Seth Rollins def. AJ Styles – World Heavyweight Championship
I”ll have a different column on how I feel about one of the “three main events” going on first, especially when it is for a world championship. But let’s discuss the match.
It’s Seth Rollins and AJ Styles, so it’s a pretty hard match to screw up. And sure enough, these two delivered. Although I can’t help but say, did the match feel…..weird to you guys? I don’t if it was the actual match itself, or if it’s because it didn’t have a big-match feel to it, but something wasn’t clicking with me. I can’t fully explain what that awkwardness was exactly, but let me know if you guys felt the same thing.
But as I mentioned, this was an excellent one on one match, with psychology that gradually built to a great finish. I don’t think I’d put this on the level of their previous one on one bout at Money In The Bank in 2019, but it was still a high quality showing. What I particularly liked about the match was how it wasn’t just a finisher kick-out fest. In fact, AJ wasn’t able to hit any one of his finishers because of the damage and cunning of Seth, which ultimately had him resort to using the Pedigree.
I also dug the finish of Seth having to use both the Pedigree and Curb Stomp in succession to finish AJ off while gingerly holding onto his knee. The bottom line is that this has been a long time coming for Seth. An acknowledgement of the hard work he’s put in carrying the RAW brand with Roman dominating the world title scene. Another great showing for these two and a match that was worthy of the World Heavyweight Championship. ****1/4
Trish Stratus def. Becky Lynch
It remains astonishing how Trish is (supposedly) 47, but is able to keep pace with some of the best the women’s division has to offer. You look at her match at Summerslam 2019 with Charlotte Flair and this one nearly 4 years later, and she truly doesn’t miss too many beats. While she’s obviously slower, she still performs at a relatively high level. While some spots took time to set up, I thought Becky and Trish went out there and had a very good match that completely blew out my expectations going into it. The pacing was very good, they kept the brawling simple, the near-falls and the timing was pretty spot on and few dead spots to boot. It was just a high quality showing.
My assumption is that Zoey Stark has big things in her future since she is serving somewhat as Trish’s protege at the moment. And what a way to make an impression by making Becky Lynch bleed the hard way? Overall, a very, very good showing by a crafty veteran and Becky. Maybe I’m grading this on a curve because Trish is past her prime, but I enjoyed this. Maybe a little too much. ***3/4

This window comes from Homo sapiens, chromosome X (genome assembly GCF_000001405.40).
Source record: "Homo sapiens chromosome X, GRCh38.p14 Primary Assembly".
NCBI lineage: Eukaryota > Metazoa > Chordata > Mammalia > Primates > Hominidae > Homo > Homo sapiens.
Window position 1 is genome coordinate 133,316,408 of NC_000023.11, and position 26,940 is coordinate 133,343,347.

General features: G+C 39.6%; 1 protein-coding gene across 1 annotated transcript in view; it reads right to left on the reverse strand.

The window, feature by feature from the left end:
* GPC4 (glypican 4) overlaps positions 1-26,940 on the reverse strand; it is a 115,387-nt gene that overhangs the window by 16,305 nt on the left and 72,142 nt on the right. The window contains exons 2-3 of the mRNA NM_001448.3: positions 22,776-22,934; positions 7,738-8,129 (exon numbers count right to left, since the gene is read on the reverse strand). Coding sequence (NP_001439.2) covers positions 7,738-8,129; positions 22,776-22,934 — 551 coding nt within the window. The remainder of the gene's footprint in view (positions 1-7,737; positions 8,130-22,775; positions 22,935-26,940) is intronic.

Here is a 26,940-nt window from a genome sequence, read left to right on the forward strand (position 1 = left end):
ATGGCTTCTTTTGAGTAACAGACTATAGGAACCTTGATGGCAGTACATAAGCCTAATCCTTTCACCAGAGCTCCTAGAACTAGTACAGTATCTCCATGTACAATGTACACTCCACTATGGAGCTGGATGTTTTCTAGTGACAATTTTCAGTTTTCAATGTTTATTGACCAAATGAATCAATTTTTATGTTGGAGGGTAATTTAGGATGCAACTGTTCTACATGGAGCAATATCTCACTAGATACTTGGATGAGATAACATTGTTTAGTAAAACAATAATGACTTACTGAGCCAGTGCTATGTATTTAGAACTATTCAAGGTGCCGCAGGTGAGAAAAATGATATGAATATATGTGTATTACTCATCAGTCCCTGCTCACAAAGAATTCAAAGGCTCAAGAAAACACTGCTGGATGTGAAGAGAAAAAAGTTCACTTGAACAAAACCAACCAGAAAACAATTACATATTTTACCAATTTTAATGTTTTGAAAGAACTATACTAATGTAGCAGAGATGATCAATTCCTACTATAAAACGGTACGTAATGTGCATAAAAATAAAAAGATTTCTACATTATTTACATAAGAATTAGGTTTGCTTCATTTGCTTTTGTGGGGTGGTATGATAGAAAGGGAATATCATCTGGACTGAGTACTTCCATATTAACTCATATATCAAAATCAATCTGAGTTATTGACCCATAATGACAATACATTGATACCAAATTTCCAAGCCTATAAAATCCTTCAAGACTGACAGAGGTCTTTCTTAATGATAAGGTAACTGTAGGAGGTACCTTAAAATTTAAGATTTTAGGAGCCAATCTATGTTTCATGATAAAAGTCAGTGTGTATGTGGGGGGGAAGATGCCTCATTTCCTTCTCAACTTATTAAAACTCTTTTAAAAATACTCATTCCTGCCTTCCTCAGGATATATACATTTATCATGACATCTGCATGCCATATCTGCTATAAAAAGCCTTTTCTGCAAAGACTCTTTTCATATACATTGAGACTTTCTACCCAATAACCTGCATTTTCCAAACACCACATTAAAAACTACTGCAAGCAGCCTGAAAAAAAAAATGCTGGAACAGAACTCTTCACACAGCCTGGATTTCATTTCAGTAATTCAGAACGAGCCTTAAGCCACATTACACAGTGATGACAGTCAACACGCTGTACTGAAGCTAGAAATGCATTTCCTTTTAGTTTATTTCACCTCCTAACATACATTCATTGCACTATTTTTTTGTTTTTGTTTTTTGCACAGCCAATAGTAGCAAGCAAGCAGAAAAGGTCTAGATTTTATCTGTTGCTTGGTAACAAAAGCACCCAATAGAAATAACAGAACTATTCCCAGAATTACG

Gunther (C) def. Mustafa Ali – Intercontinental Championship
Don’t know about you guys, but Gunther is on an all-time trajectory at the moment. And in this short match, he also proved why he and Seth Rollins have been the biggest non-Bloodline acts in WWE for the last year. This match was about 8 minutes long, and it was just crazy balls to the wall action from the start, and they occupied the time tremendously well.
While I was a little upset we didn’t get another 5 or so minutes (because this was heading into ****1/2 territory), I do understand that you want to bill Gunther as a dominant champion, and therefore he shouldn’t take too long to handle someone about half his size. That said, this was the perfect big man, little man formula. The big guy just beats the stuffing out of the little man. You build sympathy for the hopeless highflyer, he hits his signature moves, and the big man ends things by putting him in his place. It’s a simple formula that worked very well.
I have no doubt that this would have been another banger if this wasn’t an extended squash, but regardless, I saw enough. Gunther is him. And credit to Ali for making the most of out the opportunity given to him, as they are hard to come by for him these days. ***1/2
Asuka def. Bianca Belair (C) – RAW Women’s Championship
I will say I’m somewhat surprised at the result. I understand not wanting to have the newer, darker version of Asuka lose twice in a row to Bianca. However, it just seems like WWE has been infatuated with long title reigns. Between Roman Reigns, Austin Theory, Gunther and Bianca and The Usos before WrestleMania, we were currently occupying an era where champions reign for extended periods of time. It felt like they were going to push for 500 days for Bianca.